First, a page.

Friday, April 23, 2010
Sports columnist Aaron McFarling: Memo to Vick: Time to clarify
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George Daniels manages a bookstore. He is not President Obama's press secretary. He is not the public-relations contact for a Fortune 500 company.
Nonetheless, he's become quite the media magnet this week.
"That was never my intent," Daniels said Thursday. "Believe me."
Oh, I believe him. And I believe him when he says Michael Vick's management company has promised that a donation of at least $1,000 will be made to the Humane Society of Montgomery County, using proceeds from the quarterback's autograph signing at Daniels' store Saturday morning.
Ron Brown, president of the humane society's board of directors, believes Daniels, too. Even though Vick's people have not contacted him directly, Brown has been told by Daniels that the money will be forthcoming to his organization.
"We have a verbal agreement," Brown said, "and I have no reason not to trust the man."
Nobody does. By all accounts, George Daniels is an honest businessman and a good guy. Any skepticism of him would be unfair.
But skepticism of Vick is not. He, and everyone around him, ought to know that by now.
Given that, where the heck are Vick's people in all this? Why won't they step up and clarify any of this publicly? Why is The Elite Group, which coordinated this event with Tech Bookstore, not responding to media inquiries? Why can't a member of Vick's camp pick up the phone and call the humane society himself instead of leaving the promises to Daniels? Why is former Tech player Brenden Hill, who is representing The Elite Group for this event, not returning phone calls?
"I don't really know," said Daniels, who has worked with Hill before and found him trustworthy. "Brenden called me earlier today and I told him that people wanted to talk to him. He said he's coming into town [Thursday] evening and is willing to talk to people tomorrow if they would like to speak with him."
Terrific. Maybe we'll run into each other at Kroger.
Hill has to know people start making plans for this sort of thing before today, right? He has to know some folks are conflicted. This isn't Cal Ripken or Tony Gwynn signing autographs Saturday. This is Vick -- perhaps the most controversial athlete of the past decade -- making his first official visit to campus since being released from prison.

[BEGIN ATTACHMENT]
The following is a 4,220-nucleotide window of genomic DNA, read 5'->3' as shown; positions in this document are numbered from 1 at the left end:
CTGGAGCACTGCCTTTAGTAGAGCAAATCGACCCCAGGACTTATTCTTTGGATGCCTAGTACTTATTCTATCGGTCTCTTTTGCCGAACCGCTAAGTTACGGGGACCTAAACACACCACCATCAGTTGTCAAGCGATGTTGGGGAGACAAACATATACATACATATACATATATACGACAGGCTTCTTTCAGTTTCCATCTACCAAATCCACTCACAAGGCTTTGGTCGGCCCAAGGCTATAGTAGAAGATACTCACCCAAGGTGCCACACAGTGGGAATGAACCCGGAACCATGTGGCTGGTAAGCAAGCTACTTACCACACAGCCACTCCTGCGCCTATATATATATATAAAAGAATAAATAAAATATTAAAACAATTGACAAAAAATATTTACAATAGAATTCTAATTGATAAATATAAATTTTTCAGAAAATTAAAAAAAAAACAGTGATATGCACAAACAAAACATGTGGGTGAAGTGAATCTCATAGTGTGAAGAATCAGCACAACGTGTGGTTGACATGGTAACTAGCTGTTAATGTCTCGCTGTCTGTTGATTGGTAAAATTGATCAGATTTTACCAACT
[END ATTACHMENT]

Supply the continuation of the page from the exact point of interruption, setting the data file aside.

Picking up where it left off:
All we have from Vick's camp is this Wednesday tweet by MichaelVickZone, the Twitter feed for the quarterback's official Web site: "We will be making a donation from the autograph signing to the Montgomery County Humane Society!! Thanks to everyone for the support!!"
That's a start!!
But the most vital question remains unanswered. The donation amount -- in relation to the overall take -- matters. People deserve to know how much of their money is going to a charitable cause and how much of it will be pocketed by Vick and/or his people.
And that information needs to come from somebody other than the bookstore manager, who
A) Doesn't know the percentage.
B) Is merely providing the space for the event and not handling any of the autograph money.
The on-site price for Vick's autograph is $30. So when the 34th person pays for a scribble -- presumably a mere fraction of the line -- The Elite Group will eclipse $1,000 in gross sales. What then? Does a percentage of the ensuing sales go to the humane society, too? If so, how much?
These are critical variables, the kind of stuff a dad might want to know when he trots his son into the bookstore Saturday morning. Tell me you wouldn't feel differently under these two scenarios:
1. You pay $30. Vick takes $2 of it and gives the rest to the humane society.
2. You pay $30. Vick takes $28 of it and gives the rest to the humane society.
Maybe some wouldn't feel differently. Maybe some people want Vick's autograph badly enough that the money could go to build a bingo hall in Beirut and they wouldn't care.
But for those who cheered Vick in the late 1990s and felt betrayed by him when he got involved in dog fighting, the donation amount is a potential deal-breaker. It's the difference between overwhelming help for a local charity and a token gesture. In one case, the autograph signing seems another positive step on Vick's recovery road; in the other, it's a PR tax for doing business.
He has every right to do either.
But potential autograph seekers should have access to the details so they can make their decision accordingly.
Help us out here, Michael. Which is it?